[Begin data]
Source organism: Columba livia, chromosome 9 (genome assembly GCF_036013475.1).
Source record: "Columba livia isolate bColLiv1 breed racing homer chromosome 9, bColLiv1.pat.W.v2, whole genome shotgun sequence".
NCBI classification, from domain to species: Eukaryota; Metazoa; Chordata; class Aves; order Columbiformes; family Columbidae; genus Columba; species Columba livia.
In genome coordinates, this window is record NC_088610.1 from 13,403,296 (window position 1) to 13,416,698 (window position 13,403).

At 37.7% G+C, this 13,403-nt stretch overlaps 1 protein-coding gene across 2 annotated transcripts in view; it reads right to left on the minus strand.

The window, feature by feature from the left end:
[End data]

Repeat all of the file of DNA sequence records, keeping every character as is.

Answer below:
Source organism: Columba livia, chromosome 9 (genome assembly GCF_036013475.1).
Source record: "Columba livia isolate bColLiv1 breed racing homer chromosome 9, bColLiv1.pat.W.v2, whole genome shotgun sequence".
NCBI classification, from domain to species: Eukaryota; Metazoa; Chordata; class Aves; order Columbiformes; family Columbidae; genus Columba; species Columba livia.
In genome coordinates, this window is record NC_088610.1 from 13,403,296 (window position 1) to 13,416,698 (window position 13,403).

At 37.7% G+C, this 13,403-nt stretch overlaps 1 protein-coding gene across 2 annotated transcripts in view; it reads right to left on the minus strand.

The window, feature by feature from the left end: